Vaginal lacerations are tears in the vagina or in the skin and muscle around its opening. Tears are most common in the space between the opening of the vagina and the rectum (perineum). The tear may be minor or very deep.


Deep tears may happen during vaginal delivery when:

  • Delivering a baby whose head is too large to fit through the vaginal opening
  • Going into labor too quickly
  • Having a delivery that is done with instruments

Minor tears may also happen during sex or from an injury to the crotch.

Risk Factors

Birth factors that may raise your risk are:

  • Having a very large baby
  • Having a baby for the first time
  • Having had tears with a prior pregnancy
  • Delivery with instruments
  • Baby's shoulder gets stuck

Other factors are:

  • Putting an object in the vagina
  • Thinning of the vagina


Vaginal tears cause pain and bleeding.


The doctor will see tearing that happens to a woman giving birth.

A woman who is not giving birth will be asked about her symptoms and health history. A physical exam will be done. This is often enough to make the diagnosis.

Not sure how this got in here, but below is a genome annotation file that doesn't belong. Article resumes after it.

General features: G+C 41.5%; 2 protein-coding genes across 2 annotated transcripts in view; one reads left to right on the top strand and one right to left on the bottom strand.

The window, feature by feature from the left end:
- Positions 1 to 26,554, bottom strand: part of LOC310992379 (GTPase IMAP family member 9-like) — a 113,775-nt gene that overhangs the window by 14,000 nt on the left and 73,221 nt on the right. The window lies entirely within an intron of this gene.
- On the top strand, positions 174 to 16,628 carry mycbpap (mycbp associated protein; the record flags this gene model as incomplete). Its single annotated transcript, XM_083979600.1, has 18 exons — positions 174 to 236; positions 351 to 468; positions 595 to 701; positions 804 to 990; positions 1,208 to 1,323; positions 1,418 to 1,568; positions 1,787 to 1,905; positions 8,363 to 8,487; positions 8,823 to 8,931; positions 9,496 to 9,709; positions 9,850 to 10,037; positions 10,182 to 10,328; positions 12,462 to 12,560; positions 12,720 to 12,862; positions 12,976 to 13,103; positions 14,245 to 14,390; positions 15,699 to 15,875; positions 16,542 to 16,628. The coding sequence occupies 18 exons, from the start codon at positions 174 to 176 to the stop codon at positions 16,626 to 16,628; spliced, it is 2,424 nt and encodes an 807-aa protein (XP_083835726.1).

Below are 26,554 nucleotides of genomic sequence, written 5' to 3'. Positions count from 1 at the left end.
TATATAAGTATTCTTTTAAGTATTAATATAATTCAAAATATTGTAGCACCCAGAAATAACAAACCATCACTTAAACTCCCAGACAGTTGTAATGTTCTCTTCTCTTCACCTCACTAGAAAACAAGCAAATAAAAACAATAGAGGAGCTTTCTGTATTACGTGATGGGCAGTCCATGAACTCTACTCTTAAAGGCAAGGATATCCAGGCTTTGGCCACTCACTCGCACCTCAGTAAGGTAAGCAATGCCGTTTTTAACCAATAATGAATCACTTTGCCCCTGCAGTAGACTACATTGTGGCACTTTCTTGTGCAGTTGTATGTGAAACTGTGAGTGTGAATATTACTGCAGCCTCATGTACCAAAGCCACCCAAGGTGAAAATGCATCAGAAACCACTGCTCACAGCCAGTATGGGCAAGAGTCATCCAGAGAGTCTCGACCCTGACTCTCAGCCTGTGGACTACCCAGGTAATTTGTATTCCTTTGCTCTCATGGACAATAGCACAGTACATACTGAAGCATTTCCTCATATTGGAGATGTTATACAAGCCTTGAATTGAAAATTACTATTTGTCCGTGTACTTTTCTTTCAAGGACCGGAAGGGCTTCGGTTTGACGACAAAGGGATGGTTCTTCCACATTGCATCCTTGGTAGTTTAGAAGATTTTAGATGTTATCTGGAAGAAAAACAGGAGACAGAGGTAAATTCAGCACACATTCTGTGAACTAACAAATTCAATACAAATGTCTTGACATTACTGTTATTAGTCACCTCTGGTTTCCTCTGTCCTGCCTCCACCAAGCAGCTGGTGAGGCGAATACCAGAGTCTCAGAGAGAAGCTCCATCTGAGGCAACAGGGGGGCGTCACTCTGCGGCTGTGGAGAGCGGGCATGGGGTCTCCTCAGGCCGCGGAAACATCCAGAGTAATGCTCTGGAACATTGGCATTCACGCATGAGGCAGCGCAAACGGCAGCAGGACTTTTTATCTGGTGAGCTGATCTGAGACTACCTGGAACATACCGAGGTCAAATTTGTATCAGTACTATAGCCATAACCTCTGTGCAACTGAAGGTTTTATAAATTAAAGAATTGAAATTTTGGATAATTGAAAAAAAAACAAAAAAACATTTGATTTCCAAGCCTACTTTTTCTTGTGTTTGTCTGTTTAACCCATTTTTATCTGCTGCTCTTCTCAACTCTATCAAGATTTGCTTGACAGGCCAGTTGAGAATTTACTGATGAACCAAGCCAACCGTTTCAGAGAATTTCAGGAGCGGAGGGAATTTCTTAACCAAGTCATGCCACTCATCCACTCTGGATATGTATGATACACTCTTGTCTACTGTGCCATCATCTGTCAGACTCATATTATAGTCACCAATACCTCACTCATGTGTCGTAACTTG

Talk with your doctor about the best plan for you. Some tears may heal on their own. Other tears may need to be repaired with stitches.


You or your partner can start to massage the perineum with fingers and a lubricating jelly when you are about 34 weeks pregnant. After that, it should be done each day. This will soften the skin and may help it stretch during labor.

Care will be taken during birth to prevent a tear if possible.


The American Congress of Obstetricians and Gynecologists

Women's Health—US Department of Health and Human Services


Health Canada

Women's Health Matters


National Institute for Health and Clinical Excellence (NICE). Guideline on intrapartum care of healthy women and their babies during childbirth. NICE 2014 Dec:CG190.

Perineal massage in pregnancy. American College of Nurse-Midwives website. Available at: Published January/February 2005. Accessed July 1, 2019.

Perineal trauma and repair in labor and delivery. EBSCO DynaMed website. Available at: Updated May 24, 2019. Accessed July 1, 2019.

Last reviewed June 2019 by EBSCO Medical Review BoardBeverly Siegal, MD, FACOG  Last Updated: 10/2/2019